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Red-necked Stint

Calidris ruficollis

Length: 6.25inches Wingspan: 41 inches Seasonality: Non-resident in South Dakota
ID Keys: Red throat and neck on breeding plumaged birds, scaly wing pattern on breeding birds with rufous on scapulars.  Non-breeding birds plain gray on upperparts, white below.

Red-necked Stint - Calidris ruficollisThe Red-necked Stint is a bird that normally breeds in Siberia, and winters in Australia and the surrounding region.  However, small numbers sometimes stray across the Bering Sea and breed in western Alaska.  Red-necked Stints have also been found in widely scattered locations in North America during migration, with most sightings occurring along the coasts, but records have also occurred on the continent's interior.

Habitat: Found on tundra close to the coast when they occur in western Alaska during breeding season.  At other seasons, found in tidal mudflats, estuaries, and sometimes on mudflats on interior water bodies.

Diet: Feeds on insects and insect larvae during the summer breeding season.  During migration and in winter, they will feed on a number of small marine creatures, including small crustaceans, mollusks, and marine worms.

Behavior: Forages by walking along the shore or in very shallow water, picking food items directly from the ground, or occasionally probing with their bill.

Nesting: The nest of a Red-necked Stint is a shallow depression on the ground, lined with leaves or other material.  The female usually lays 4 eggs, and both parents help to incubate them. When the eggs hatch, the young soon leave the nest and start to forage for themselves.  The male tends to the young, but the female often leaves shortly after the young have hatched.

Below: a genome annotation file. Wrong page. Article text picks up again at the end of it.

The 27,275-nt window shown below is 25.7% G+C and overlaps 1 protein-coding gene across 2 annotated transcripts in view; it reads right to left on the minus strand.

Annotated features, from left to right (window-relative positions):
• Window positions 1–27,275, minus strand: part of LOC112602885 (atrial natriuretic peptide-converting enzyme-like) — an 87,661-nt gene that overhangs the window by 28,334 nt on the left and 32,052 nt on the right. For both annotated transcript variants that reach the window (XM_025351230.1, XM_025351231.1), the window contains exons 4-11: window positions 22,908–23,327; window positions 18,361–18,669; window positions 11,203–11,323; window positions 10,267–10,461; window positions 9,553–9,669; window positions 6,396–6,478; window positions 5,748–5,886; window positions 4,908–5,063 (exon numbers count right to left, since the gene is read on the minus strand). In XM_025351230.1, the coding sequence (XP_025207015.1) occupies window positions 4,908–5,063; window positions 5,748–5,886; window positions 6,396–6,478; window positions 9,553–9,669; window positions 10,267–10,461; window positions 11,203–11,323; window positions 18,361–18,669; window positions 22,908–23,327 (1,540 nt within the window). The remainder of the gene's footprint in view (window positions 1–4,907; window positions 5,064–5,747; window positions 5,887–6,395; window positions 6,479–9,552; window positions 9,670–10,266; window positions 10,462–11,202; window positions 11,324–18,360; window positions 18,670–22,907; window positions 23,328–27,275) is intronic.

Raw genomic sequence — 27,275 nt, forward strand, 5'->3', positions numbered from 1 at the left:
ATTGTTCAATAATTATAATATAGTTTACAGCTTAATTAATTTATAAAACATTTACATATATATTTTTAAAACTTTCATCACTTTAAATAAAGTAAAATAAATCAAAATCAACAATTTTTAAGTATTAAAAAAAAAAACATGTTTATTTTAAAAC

Song: Flight call of a Red-necked Stint is a high-pitched quip.

Migration: Migratory.  Most Red-necked Stints breed in Siberia, with a handful sometimes breeding in western Alaska.  Birds winter in Australia, New Zealand, and areas in southeastern Asia.

Interactive eBird Map: Click here to access an interactive eBird map of Red-necked Stint sightings

Similar Species: The red-colored neck on breeding plumaged birds makes the species easy to differentiate from other shorebirds found in North America.  The Little Stint, only a very rare visitor to North America, is the most similar in overall appearance.  Non-breeding plumaged birds could be confused with other small shorebirds common in North America, such as Western Sandpiper, Semipalmated Sandpiper, or Least Sandpiper.

Conservation Status: Populations are relatively large, found over a wide geographic area, and aren't decreasing at an alarming rate.  The IUCN lists the Red-necked Stint as a species of "Least Concern".

Further Information: 1) Australian Government - Department of Sustainability, Environment, Water, Population, and Communities - Red-necked Stint

2) - Red-necked Stint

3) BirdLife International - Red-necked Stint

Photo Information: Photo taken by "nkenji" - Photo licensed under Creative Commons Attribution NonCommercial NoDerivs 2.0 Generic License.


Click below for a higher-resolution map
Red-necked Stint - Range Map
South Dakota Status: Non-resident in South Dakota

Additional Red-necked Stint Photos (coming soon!!)